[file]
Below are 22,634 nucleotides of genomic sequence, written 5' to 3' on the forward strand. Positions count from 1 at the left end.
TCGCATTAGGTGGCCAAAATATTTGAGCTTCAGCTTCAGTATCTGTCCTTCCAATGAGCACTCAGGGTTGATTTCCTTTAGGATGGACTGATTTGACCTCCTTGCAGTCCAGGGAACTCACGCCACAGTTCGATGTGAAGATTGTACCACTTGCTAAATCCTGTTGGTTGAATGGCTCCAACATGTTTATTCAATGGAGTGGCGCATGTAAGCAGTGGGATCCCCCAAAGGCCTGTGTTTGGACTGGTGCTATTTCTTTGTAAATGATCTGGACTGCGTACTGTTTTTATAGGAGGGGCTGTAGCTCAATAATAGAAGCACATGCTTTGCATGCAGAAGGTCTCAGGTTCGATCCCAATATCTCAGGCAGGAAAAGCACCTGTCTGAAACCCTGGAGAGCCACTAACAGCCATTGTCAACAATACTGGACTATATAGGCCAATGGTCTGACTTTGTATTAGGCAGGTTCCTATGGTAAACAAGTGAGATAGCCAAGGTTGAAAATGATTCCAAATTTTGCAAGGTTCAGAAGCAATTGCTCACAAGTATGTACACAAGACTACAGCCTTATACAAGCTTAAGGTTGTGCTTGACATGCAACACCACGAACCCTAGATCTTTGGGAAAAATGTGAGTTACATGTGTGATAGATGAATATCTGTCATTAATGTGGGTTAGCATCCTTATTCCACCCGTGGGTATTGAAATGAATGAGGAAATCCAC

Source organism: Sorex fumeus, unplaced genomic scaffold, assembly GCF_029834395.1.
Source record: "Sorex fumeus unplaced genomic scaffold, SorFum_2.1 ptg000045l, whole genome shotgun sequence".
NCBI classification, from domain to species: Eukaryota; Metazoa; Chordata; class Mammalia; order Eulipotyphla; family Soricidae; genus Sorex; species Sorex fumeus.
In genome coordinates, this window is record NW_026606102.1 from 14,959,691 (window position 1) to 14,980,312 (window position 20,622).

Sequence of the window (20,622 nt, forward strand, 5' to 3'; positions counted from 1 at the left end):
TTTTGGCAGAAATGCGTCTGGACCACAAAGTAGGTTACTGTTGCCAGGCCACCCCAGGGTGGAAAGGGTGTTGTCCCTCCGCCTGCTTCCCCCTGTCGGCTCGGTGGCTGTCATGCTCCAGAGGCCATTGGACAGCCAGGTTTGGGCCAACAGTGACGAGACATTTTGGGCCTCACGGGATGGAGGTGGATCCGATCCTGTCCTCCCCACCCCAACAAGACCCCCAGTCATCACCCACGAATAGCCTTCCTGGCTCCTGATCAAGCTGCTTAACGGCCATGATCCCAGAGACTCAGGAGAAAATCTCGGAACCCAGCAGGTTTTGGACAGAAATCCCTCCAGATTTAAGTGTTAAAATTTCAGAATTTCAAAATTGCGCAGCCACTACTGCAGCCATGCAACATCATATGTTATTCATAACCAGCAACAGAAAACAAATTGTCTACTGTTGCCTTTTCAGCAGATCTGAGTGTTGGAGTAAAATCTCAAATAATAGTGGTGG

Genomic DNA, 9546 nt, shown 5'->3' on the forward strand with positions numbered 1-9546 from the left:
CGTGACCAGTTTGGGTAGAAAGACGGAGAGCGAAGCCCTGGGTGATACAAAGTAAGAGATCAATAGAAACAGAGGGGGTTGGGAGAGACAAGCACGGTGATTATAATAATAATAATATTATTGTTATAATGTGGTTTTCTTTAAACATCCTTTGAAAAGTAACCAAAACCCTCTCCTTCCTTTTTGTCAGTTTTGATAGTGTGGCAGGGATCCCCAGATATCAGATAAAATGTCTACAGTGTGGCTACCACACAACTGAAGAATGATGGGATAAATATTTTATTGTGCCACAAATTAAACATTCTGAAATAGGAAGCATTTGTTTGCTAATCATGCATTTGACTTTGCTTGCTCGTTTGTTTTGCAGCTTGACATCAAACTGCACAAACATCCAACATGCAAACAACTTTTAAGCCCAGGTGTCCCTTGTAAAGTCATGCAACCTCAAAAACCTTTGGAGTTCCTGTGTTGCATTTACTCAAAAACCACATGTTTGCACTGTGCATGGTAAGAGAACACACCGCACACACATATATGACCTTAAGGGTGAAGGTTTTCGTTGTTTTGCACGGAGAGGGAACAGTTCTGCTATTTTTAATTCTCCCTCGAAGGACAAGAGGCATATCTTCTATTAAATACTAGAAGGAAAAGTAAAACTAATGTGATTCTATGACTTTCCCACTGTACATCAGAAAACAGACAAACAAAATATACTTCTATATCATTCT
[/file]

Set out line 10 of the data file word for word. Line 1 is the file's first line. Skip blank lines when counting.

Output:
CGTGACCAGTTTGGGTAGAAAGACGGAGAGCGAAGCCCTGGGTGATACAAAGTAAGAGATCAATAGAAACAGAGGGGGTTGGGAGAGACAAGCACGGTGATTATAATAATAATAATATTATTGTTATAATGTGGTTTTCTTTAAACATCCTTTGAAAAGTAACCAAAACCCTCTCCTTCCTTTTTGTCAGTTTTGATAGTGTGGCAGGGATCCCCAGATATCAGATAAAATGTCTACAGTGTGGCTACCACACAACTGAAGAATGATGGGATAAATATTTTATTGTGCCACAAATTAAACATTCTGAAATAGGAAGCATTTGTTTGCTAATCATGCATTTGACTTTGCTTGCTCGTTTGTTTTGCAGCTTGACATCAAACTGCACAAACATCCAACATGCAAACAACTTTTAAGCCCAGGTGTCCCTTGTAAAGTCATGCAACCTCAAAAACCTTTGGAGTTCCTGTGTTGCATTTACTCAAAAACCACATGTTTGCACTGTGCATGGTAAGAGAACACACCGCACACACATATATGACCTTAAGGGTGAAGGTTTTCGTTGTTTTGCACGGAGAGGGAACAGTTCTGCTATTTTTAATTCTCCCTCGAAGGACAAGAGGCATATCTTCTATTAAATACTAGAAGGAAAAGTAAAACTAATGTGATTCTATGACTTTCCCACTGTACATCAGAAAACAGACAAACAAAATATACTTCTATATCATTCT